The scene for the transfer of the Canadian contraband was here...
The Trenton Bridge Lobster Pound.
We chose Trenton Bridge for two reasons: first, it got the best food reviews on Yelp and secondly, they cook their lobster in sea water for added flavor.
One of my blogging needle friends (BNFs), Linda Hubbard and her daughter Laura were meeting us there for lunch.
They had driven down from New Brunswick, Canada and were bringing with them some of that exhilarating, bottled Canadian elixir that I had been dreaming of for over a year.
Linda and I have been BNF's for a few years and had first met each other last April at the Crazy Adventure in Connecticut. At that time, she made the mistake of giving me a bottle of the "good stuff" as a gift while we were at the retreat.
When I told her we were going to be in Maine, she volunteered to meet me (she and her daughter had planned a trip Old Sturbridge Village in Massachusetts) and to bring me a few extra bottles to feed my habit.
OK. I kept calling the stuff "contraband" and "moonshine" because it comes in these suspicious looking bottles...
But Linda wants you to know that she hasn't done anything wrong. In fact, it's perfectly legal for her to carry these bottles across the border.
In fact, Linda is as pure as the 100% Canadian Maple syrup that she trucked over from Canada. But I'm here to tell you, just because it is 0º Proof and has zero alcohol content doesn't mean that it isn't intoxicating. I am happy to report that I'm back on the bottle!
It was wonderful to see each other again and to share our Lobster Pound experience with two such lobster-eating aficionados. Evidently, the lobster in New Brunswick is even better than Trenton Bridge! ;)
Linda and Laura had lobster rolls, Jack had New England clam chowder, and Jim and I had the Lobster (pronounced Lob-stah in Maine).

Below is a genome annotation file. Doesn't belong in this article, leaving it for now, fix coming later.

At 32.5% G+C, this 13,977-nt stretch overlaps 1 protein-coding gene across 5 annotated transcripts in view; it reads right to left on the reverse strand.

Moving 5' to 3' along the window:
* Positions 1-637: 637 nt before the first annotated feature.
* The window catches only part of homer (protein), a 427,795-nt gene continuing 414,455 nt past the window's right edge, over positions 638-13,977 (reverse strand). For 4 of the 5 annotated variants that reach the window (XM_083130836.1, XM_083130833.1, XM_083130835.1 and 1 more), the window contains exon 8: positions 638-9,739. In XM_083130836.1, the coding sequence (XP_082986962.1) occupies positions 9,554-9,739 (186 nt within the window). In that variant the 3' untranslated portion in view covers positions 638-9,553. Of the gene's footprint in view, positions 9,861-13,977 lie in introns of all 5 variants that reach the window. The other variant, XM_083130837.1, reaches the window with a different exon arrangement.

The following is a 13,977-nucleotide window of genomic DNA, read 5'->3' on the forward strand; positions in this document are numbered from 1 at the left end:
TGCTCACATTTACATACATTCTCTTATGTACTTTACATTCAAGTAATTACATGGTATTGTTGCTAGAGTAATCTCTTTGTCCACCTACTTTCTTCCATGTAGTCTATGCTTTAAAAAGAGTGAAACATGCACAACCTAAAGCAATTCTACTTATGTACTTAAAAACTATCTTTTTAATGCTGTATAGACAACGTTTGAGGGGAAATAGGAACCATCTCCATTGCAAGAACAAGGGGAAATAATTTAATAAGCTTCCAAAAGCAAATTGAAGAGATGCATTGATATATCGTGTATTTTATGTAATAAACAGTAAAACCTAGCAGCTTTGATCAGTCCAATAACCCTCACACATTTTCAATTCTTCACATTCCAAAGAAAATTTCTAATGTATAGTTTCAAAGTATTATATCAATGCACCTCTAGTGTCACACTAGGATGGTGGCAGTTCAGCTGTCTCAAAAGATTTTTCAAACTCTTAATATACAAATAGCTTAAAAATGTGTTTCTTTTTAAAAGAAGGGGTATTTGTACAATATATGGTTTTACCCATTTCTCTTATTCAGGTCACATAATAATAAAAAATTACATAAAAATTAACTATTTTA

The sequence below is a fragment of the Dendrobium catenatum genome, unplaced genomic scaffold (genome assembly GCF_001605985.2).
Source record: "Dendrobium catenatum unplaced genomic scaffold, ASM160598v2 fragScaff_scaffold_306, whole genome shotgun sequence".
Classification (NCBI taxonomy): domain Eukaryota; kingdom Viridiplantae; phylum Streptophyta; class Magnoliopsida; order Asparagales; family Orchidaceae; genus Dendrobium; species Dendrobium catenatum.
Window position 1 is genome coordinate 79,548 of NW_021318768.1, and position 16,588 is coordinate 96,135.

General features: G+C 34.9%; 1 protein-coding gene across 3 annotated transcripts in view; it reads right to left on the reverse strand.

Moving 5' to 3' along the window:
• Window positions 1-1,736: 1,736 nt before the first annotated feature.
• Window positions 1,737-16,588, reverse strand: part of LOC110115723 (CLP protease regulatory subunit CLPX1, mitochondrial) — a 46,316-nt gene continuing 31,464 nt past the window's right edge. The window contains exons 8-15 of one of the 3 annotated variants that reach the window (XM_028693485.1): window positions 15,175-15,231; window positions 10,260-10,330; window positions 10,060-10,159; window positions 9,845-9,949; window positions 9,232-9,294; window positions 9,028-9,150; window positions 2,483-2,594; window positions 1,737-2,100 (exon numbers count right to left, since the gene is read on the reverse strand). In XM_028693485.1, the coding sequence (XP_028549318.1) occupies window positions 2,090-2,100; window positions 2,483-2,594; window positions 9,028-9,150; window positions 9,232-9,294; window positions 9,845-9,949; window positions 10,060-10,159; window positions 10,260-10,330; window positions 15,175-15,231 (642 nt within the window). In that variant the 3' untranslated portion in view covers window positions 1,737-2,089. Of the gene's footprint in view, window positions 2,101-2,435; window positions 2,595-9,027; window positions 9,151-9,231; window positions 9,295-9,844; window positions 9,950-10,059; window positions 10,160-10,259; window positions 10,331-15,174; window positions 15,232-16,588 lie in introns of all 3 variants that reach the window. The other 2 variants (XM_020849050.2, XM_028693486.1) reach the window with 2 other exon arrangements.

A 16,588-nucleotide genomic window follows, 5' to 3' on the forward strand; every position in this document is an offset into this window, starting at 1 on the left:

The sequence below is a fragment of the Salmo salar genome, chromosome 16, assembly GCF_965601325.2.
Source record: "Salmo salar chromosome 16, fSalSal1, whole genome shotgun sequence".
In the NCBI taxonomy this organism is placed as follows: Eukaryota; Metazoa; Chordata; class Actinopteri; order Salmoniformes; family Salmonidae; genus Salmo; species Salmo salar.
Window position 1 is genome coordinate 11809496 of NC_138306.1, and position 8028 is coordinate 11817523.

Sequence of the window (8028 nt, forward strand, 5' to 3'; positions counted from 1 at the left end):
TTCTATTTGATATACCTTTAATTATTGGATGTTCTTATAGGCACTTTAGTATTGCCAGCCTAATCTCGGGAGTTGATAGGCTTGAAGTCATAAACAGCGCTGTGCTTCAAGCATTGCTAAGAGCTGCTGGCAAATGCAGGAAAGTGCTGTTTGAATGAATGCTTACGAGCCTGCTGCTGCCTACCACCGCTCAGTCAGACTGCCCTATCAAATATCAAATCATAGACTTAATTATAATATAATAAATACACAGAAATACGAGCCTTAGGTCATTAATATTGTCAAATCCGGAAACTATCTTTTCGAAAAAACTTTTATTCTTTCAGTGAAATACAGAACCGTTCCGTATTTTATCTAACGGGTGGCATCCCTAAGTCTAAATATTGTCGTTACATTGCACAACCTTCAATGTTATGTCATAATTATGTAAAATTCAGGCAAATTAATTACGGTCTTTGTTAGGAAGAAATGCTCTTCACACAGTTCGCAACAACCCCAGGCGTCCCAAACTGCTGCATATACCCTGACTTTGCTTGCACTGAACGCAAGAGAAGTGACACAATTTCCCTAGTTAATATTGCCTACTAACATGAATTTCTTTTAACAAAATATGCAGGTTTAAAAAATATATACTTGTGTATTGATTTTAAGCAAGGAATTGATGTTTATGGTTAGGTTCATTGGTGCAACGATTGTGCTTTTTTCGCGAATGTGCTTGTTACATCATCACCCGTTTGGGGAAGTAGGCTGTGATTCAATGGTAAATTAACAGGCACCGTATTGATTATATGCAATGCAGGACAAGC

I thought it was called a Lobster Pound because lobster is sold by the pound but that was wrong. Maine calls them Lobster Pounds because historically, the shacks have had a holding tank or a tidal "pen" that contained the lobsters, keeping them fresh before they were sold live.
We hand-picked our lobster from a cooler. I selected one that was 2 pounds but Jim got the Big Daddy.
His was over 3 pounds and completely crushed my poor girl on the scale. Men.
After weighing, they were placed in these knotted-net bags...
And carried outside...
To be placed in one of those boiling pots of salt water...
You can tell it was sea water because of all the salt residue that is coating the outside of the stoves...
I actually really liked the salty-crustiness of the stove and how the salt created textures on the brick and iron ovens.
These stoves have been used.
Our lobster bag was given a number so that Big Daddy was sure to land back in Jim's stomach and not inside some other lucky fellow...
And sure enough, when they came out of the pot, there was lobster team #25, red-y for our enjoyment.
Delicious is just too gentle a word for how great they tasted!
Now like me, you may have wondered how those lobsters go into the pot looking mottled greenish-brown but come out flaming red?
It turns out that the lobster shell contains many pigments that give it its color, helping it to blend into its environment. One of those is a red, carotenoid pigment called astaxanthin. All the other pigments break down when heated except for the astaxanthin, which gives the cooked crustaceans their lobster red color.
I know. And you thought this was just a needlework blog.
Well, this post does contain a needlework friend...and a very, very good one.
If you would like to visit Linda, you can see her beautiful quilts and gardens on her blog here.
And Linda, it was great to see you and thanks SO much for the...
or (as we butcher the word down here in Baltimore)
And for my non-english speaking BNFs, that's the three different ways that we English-speakers pronounce the word, syrup.
Have a sweet day everyone!
P.S. Your public service announcement for the day...